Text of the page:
on eating seasonally and roasted nectarines with cardamom honey

roast nectarines with cardamom honey, via brooklynsupper.net
roast nectarines with cardamom honey, via brooklynsupper.netI tossed and turned thinking about this post last night. There are so many things to share and so many stories to tell. The short version is, I spent the weekend at the Big Summer Potluck, met a million fantastic, warm, funny, inspiring and talented bloggers, had a great time (delighted to be away from my girls for a little bit), and got inspired. Also, today is my birthday.

Brooklyn Supper began as a way to share the food my husband Brian and I loved. We were connected to the food community, felt like we were a pretty big time deal in the kitchen, and wanted to immerse ourselves in the world of seasonal eating. Why seasonal? For this suburban girl who never had a garden and only a few times visited farms, it’s a revelation. At last I’m connected to the earth that nourishes my food, and the farmers who pick it. The food we eat is bursting with vibrant flavor. It’s sincere and real, and sometimes in life, those qualities are hard to come by.

And what about you? What do you think about all this? I’d start by wishing me a happy birthday–it’s the polite thing to do. But after that, I’d really like to know what you think about seasonal food. Is it difficult to pull off? Do I seem snobby with my vital flavors and all that? Let’s talk. Brooklyn Supper has opened the door to countless opportunities for me, from my writing on Babble, to other gigs, and even last week, my image was featured here. But I owe all this to you–for showing up, reading, trying recipes. So get in touch. I’d really like to hear from you.

roast nectarines with cardamom honey, via brooklynsupper.net

And then, go get some stone fruit, drizzle with honey, and roast it up. Revel in the ease of late July–the fall will be here before we know it.

Roasted Nectarines with Cardamom-Infused Honey and Greek Yogurt
serves 3

3 perfectly ripe nectarines
1/4 cup honey
1 teaspoon finely-ground cardamom (I use just the seeds and pulverize them with my mortar and pestle–but you can use pre-ground or give them a spin in the coffee grinder)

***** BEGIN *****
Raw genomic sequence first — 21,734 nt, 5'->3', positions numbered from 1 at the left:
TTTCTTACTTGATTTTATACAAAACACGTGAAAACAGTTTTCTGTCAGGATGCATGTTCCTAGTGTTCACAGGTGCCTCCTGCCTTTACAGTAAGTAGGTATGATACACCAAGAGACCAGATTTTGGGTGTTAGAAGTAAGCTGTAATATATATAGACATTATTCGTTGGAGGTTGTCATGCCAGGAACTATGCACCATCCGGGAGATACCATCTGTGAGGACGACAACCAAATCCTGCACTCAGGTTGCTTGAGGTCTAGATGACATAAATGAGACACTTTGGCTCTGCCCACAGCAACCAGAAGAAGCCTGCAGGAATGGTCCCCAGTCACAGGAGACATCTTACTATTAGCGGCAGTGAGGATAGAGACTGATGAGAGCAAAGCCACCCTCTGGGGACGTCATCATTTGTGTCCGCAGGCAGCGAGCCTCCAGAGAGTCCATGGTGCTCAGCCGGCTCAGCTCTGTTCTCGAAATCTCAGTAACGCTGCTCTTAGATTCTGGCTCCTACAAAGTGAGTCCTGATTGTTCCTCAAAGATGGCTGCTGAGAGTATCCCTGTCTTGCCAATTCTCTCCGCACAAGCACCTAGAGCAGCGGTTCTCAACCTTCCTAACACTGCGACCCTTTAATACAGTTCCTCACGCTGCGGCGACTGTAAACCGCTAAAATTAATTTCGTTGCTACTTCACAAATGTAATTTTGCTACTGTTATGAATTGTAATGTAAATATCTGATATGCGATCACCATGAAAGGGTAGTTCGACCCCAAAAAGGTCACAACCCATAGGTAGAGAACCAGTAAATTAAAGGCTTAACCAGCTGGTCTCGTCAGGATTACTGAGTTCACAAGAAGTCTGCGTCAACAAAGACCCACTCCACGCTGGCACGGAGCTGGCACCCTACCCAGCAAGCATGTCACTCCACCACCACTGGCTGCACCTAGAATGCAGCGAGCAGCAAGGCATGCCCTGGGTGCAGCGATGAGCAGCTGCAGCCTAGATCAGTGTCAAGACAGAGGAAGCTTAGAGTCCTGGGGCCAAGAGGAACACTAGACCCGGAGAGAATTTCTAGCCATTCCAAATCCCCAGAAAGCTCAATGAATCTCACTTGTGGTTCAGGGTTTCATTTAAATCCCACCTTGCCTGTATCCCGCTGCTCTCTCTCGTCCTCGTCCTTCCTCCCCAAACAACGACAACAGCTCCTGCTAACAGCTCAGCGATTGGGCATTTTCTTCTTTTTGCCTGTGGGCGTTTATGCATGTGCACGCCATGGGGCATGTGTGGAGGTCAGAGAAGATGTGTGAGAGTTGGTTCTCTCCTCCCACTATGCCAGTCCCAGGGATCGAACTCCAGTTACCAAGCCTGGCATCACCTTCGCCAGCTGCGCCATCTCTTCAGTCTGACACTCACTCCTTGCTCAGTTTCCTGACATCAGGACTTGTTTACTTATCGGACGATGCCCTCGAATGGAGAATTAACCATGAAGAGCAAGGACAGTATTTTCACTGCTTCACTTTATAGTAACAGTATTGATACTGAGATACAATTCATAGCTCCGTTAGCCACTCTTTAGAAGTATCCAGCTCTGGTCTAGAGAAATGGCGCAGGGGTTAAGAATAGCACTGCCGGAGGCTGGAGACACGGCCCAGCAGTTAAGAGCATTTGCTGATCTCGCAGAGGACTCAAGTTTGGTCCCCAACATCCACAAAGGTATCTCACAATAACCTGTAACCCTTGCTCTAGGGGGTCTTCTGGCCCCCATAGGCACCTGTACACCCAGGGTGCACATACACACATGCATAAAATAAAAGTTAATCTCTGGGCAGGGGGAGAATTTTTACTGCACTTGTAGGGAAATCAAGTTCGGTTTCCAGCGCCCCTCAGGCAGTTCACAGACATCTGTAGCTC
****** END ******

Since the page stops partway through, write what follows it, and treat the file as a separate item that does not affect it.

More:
1 cup whole milk Greek yogurt

Preheat the oven to 400 degrees.

Pulverize or grind the cardamom seeds to a fine powder, and stir into the honey. Set aside.

Wash and dry the fruit, halve, and remove the pit. Spread on a baking sheet (you may want to spray with a touch of cooking oil to prevent sticking). Drizzle with about 1 teaspoon of honey per half. Bake for about 15 minutes, or until the honey is bubbling vigorously in the center of the fruit, and the edges have browned just a bit.

Serve warm, two halves per plate, with a big dollop of yogurt and a generous drizzle of honey.


  1. says

    Happy Birthday! I think cooking with local, seasonal ingredients is simple because truly fresh produce doesn’t need much to taste great. Getting to the farmers market every Saturday and resisting the urge to order pizza on a stressed out weeknight is a whole “nother” story. Congrats on Gourmet Live and these baked nectarines look gorgeous.

    • says

      Hi Dorie, It’s so true about seasonal ingredients, they have so much more flavor. I feel like many of us have forgotten what things *should* taste like (tomatoes, I’m looking st you). And, that stressed out weeknight thing happens here too. I say, c’est la vie.